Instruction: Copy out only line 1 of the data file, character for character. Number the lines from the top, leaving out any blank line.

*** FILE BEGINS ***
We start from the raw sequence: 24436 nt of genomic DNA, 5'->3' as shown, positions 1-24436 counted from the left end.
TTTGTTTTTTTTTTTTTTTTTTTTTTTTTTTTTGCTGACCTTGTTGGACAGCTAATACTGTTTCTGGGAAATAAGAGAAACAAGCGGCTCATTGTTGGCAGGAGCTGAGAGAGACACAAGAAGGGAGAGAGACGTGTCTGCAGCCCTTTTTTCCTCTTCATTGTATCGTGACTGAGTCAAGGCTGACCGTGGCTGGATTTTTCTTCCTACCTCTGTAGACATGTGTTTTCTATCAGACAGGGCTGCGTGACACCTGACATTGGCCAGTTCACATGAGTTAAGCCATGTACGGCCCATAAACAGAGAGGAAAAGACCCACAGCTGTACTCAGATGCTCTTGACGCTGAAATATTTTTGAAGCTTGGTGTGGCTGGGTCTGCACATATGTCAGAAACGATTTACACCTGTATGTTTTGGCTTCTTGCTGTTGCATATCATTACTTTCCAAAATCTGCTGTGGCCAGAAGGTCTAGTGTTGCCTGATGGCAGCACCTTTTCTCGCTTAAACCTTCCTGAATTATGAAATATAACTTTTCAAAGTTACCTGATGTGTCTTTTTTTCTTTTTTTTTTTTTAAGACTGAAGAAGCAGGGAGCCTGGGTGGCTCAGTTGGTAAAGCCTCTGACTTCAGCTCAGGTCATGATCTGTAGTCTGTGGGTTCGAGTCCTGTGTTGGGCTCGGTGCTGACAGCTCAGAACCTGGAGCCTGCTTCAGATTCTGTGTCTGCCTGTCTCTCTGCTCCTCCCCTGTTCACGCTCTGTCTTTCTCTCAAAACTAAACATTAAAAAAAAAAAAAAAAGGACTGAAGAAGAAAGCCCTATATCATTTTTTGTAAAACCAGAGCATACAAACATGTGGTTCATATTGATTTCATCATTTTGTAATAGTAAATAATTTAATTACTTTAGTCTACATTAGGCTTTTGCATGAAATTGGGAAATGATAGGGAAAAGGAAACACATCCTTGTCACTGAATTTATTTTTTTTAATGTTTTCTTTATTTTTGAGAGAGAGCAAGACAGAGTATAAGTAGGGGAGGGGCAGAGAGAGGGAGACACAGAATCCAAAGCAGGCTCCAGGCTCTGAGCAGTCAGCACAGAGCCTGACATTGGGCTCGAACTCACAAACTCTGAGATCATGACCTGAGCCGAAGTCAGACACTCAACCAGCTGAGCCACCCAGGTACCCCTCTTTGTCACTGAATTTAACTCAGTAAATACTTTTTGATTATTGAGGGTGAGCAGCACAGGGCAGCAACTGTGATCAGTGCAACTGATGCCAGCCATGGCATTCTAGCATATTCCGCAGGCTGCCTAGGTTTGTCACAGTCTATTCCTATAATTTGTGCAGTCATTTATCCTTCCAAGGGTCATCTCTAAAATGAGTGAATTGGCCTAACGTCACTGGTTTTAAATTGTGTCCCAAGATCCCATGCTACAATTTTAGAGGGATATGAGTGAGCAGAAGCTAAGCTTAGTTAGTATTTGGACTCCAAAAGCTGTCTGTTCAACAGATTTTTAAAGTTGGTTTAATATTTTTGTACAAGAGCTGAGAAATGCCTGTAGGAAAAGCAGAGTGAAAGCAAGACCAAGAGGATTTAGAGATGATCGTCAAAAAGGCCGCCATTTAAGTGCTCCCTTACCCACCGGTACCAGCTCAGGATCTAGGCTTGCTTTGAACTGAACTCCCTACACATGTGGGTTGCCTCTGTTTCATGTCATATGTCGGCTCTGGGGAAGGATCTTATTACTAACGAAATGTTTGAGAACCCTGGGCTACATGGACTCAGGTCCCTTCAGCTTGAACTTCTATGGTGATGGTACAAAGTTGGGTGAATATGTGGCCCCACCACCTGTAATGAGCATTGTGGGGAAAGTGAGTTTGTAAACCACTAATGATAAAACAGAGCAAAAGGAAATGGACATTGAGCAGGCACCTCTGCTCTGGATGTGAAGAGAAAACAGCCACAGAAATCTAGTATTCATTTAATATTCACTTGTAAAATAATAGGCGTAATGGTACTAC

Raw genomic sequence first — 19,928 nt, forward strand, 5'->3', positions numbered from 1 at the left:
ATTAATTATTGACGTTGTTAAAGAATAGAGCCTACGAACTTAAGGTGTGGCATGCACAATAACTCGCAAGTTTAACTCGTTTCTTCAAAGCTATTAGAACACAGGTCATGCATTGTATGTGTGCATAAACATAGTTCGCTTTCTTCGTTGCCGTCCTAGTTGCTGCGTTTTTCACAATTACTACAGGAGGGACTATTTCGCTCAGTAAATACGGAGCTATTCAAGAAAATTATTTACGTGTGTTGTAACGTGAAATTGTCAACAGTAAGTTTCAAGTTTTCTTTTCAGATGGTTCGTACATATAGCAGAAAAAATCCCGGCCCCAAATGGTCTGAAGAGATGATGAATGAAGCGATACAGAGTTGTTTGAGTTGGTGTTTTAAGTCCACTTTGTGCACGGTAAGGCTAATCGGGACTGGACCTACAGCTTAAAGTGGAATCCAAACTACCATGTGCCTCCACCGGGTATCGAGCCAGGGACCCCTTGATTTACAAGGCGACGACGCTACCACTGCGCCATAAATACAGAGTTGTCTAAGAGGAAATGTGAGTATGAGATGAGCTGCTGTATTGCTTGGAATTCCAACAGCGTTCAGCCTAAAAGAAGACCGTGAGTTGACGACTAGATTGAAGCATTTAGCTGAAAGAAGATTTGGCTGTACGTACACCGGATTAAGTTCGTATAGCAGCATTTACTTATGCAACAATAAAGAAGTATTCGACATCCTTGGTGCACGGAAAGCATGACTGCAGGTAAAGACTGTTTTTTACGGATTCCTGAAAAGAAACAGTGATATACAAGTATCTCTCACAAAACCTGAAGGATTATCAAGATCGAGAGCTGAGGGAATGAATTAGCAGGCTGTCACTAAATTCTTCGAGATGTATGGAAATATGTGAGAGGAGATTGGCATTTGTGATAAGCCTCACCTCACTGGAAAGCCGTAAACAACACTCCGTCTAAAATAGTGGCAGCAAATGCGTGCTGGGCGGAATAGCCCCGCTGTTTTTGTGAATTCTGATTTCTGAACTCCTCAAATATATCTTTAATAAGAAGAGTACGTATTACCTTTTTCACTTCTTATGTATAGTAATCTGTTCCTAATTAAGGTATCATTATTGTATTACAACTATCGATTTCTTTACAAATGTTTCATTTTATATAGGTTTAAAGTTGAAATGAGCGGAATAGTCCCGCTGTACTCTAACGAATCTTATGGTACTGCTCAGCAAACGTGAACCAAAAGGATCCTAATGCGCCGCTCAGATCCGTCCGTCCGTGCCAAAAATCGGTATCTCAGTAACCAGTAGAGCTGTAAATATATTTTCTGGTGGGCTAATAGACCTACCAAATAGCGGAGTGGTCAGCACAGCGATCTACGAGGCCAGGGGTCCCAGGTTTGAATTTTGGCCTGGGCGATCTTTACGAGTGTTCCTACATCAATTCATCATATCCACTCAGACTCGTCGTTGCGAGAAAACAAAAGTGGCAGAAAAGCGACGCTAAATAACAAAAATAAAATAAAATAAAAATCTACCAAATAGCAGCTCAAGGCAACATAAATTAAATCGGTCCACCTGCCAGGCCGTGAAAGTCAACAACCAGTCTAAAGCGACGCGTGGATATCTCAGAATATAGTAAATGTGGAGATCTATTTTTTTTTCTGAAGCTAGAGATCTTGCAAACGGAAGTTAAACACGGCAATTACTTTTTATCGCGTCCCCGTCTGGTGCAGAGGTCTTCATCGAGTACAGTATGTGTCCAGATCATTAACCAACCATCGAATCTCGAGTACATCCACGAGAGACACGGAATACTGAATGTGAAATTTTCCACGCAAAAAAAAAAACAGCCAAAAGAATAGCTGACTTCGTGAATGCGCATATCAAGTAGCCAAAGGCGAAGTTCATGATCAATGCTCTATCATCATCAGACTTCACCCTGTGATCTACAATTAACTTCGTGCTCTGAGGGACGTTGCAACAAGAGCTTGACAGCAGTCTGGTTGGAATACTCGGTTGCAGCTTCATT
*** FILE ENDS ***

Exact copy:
We start from the raw sequence: 24436 nt of genomic DNA, 5'->3' as shown, positions 1-24436 counted from the left end.